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Artificial disc replacement (ADR), or total disc replacement (TDR), is a type of arthroplasty. It is a surgical procedure in which degenerated intervertebral discs in the spinal column are replaced with artificial devices in the lumbar (lower) or cervical (upper) spine. The procedure is used to treat chronic, severe low back pain and cervical pain resulting from degenerative disc disease. Artificial disc replacement has been developed as an alternative to spinal fusion, with the goal of pain reduction or elimination, while still allowing motion throughout the spine. Another possible benefit is the prevention of premature breakdown in adjacent levels of the spine, a potential risk in fusion surgeries.

Two artificial discs have been approved by the FDA for use in the US: the Charite, manufactured by DePuy for use in the lumbar spine; and the ProDisc, manufactured by Synthes for use in the lumbar spine and cervical spine. They are FDA approved for one-level applications, after clinical trials were said to show patient improvement in motion and pain equivalent to spinal fusion. Two-level disc replacement surgery is considered experimental in the United States, but has been performed in Europe for many years. While these two discs have received FDA approval, some insurance companies in the United States do not cover the surgery, still classifying it as experimental. Effective August 14, 2007, the Centers for Medicare and Medicaid Services (CMS) will not cover Lumbar Artificial Disc Replacement (LADR) for patients over the age of 60, on a national basis. Individual localities regulate the use of the procedure in patients 60 and under. There are several class-action lawsuits pending against the Charite Artificial Disc, and reports of complications with the Pro Disc Artificial Disc implant when used in certain surgical situations.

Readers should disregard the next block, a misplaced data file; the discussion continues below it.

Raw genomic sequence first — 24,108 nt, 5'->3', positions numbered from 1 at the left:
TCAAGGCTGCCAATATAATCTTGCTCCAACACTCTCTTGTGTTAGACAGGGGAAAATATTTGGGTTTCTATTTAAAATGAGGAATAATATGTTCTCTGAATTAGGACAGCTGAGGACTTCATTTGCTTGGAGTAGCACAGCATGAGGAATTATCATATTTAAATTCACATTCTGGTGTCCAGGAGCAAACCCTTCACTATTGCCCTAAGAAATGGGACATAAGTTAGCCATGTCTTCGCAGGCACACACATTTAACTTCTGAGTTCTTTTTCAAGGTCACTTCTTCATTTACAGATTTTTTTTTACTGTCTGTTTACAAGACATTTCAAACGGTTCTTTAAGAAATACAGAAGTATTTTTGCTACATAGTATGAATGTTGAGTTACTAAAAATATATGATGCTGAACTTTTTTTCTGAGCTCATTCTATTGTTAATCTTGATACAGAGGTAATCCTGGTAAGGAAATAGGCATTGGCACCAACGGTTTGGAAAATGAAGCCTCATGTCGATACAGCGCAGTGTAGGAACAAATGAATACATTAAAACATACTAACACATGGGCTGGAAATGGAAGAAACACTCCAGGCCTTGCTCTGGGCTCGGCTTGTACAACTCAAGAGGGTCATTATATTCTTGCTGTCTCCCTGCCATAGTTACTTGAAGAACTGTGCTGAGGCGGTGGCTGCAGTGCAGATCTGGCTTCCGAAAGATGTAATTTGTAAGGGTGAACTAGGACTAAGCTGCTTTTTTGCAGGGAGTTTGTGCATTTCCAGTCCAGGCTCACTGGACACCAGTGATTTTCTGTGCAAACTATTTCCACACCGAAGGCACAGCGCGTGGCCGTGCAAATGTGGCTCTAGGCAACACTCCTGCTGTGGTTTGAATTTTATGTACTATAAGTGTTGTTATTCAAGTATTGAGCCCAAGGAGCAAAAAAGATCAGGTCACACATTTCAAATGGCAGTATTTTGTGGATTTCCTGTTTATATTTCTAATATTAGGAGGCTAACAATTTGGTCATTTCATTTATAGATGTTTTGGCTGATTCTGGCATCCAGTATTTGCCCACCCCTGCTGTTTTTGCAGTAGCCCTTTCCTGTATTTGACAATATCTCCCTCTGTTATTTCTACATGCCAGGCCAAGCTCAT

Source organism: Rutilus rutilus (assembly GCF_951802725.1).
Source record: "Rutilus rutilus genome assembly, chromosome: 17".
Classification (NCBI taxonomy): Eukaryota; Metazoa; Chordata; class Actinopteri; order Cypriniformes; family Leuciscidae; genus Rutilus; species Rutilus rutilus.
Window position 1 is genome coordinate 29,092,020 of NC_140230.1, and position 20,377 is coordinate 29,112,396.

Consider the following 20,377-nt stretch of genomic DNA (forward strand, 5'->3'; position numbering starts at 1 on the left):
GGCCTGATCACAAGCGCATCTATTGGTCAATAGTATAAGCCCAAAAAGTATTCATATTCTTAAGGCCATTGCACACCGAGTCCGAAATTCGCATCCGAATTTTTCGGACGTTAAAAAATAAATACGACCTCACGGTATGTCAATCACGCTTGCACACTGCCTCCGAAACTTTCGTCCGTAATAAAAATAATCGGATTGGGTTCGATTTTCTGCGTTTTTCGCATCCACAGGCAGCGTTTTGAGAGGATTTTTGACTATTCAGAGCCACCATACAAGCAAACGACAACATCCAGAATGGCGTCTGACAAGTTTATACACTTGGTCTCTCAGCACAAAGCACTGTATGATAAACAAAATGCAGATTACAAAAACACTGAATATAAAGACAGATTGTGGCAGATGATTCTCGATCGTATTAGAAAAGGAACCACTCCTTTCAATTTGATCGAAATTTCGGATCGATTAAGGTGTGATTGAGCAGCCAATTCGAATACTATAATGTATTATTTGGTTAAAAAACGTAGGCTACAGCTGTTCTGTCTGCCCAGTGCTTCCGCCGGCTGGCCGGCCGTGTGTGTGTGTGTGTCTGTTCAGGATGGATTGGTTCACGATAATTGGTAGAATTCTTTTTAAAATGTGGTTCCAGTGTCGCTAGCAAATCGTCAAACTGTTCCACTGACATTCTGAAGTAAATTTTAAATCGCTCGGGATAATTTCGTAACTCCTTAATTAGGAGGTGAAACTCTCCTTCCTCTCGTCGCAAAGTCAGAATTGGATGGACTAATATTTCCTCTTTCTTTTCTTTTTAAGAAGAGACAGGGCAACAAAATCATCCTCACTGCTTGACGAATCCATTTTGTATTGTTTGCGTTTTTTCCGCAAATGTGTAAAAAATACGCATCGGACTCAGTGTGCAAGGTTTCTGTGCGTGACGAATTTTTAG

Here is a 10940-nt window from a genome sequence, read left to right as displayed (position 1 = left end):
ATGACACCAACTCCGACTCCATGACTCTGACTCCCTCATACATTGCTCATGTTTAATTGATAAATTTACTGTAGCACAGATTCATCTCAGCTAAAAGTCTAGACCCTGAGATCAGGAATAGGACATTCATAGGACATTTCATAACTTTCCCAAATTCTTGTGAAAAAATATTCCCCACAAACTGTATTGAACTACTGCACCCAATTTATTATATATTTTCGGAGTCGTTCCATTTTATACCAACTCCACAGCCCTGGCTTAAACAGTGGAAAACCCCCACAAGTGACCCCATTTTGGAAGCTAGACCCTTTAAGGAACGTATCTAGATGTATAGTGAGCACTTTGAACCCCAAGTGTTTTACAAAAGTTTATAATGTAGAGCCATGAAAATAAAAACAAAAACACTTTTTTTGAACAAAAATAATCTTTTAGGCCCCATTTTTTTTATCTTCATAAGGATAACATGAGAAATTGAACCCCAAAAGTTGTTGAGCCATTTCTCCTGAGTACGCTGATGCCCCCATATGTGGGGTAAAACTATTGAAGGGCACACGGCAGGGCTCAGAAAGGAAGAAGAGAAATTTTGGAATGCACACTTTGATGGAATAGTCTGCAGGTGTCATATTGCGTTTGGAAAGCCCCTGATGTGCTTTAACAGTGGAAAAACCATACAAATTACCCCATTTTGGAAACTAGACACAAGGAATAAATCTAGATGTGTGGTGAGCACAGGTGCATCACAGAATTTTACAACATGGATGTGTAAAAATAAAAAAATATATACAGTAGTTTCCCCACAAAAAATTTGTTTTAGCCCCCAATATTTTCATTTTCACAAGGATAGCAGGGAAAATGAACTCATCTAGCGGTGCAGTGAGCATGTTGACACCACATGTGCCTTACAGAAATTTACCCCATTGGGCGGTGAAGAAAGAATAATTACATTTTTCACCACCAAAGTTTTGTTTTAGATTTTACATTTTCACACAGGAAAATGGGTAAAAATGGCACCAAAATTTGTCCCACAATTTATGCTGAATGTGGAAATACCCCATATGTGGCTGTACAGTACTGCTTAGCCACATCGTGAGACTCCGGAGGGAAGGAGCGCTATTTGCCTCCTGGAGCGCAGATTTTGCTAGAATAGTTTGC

Artificial disc surgery is still relatively new in the United States, but has been used in Europe for more than 15 years. Now, a Carlsbad California company Aurora Spine Corporation announced that it has received U.S. Food and Drug Administration (FDA) 510(k) clearance for sterile-packed titanium plasma spray coated (TiNano) spinal fusion implants. “This FDA clearance is a major achievement for Aurora Spine. These intervertebral implants are developed to support the entire spine from cervical to lumbar and to accommodate the company’s ZIP -Minimally Invasive Interspinous Fusion System portfolio as well as other fusion products on the market,” said Trent J. Northcutt, President and Chief Executive Officer of the company.

TiNano is Aurora Spine’s unique Titanium Plasma Spray coating on PEEK Interbody implants allowing for bone ingrowth due to its porous structure. TiNano-coated implants provide the advantages of all implant materials, bone-titanium osseo-integration from the titanium coating, as well as the modulus and post-op imaging advantages of PEEK fusion implants. “Patient safety is the most important goal for Aurora Spine and that is the reason for every TiNano coated interbody implant being sterile packed,” said Laszlo Garamszegi, Chief Technology Officer of the company. The FDA clearance includes several interbody fusion devices, including configurations for Anterior Cervical (ACIF), Anterior Lumbar (ALIF), Posterior Lumbar (PLIF), Transforaminal Lumbar (TLIF) and Direct Lateral (DLIF) interbody spacers.

A statement issued by The American Association of Orthopaedic Surgeons (AAOS) recommends caution in using the new devices, as the studies behind their approval were not designed to show their superiority, only that they produced results equivalent to existing treatments. The data shows that artificial disc replacement patients, when compared to spinal fusion patients, have a shorter recuperation period following surgery, but research also shows that spinal fusion patients show no better outcomes than patients undergoing physical therapy. The AAOS also states that disc replacement requires a high level of technical skill for accurate placement, and has a significant level of risk if revision surgery is needed. Members of AAOS and the American Association of Neurological Surgeons joined together as the Association for Ethics in Spine Surgery, formed to raise awareness of the ties between physicians and device manufacturers.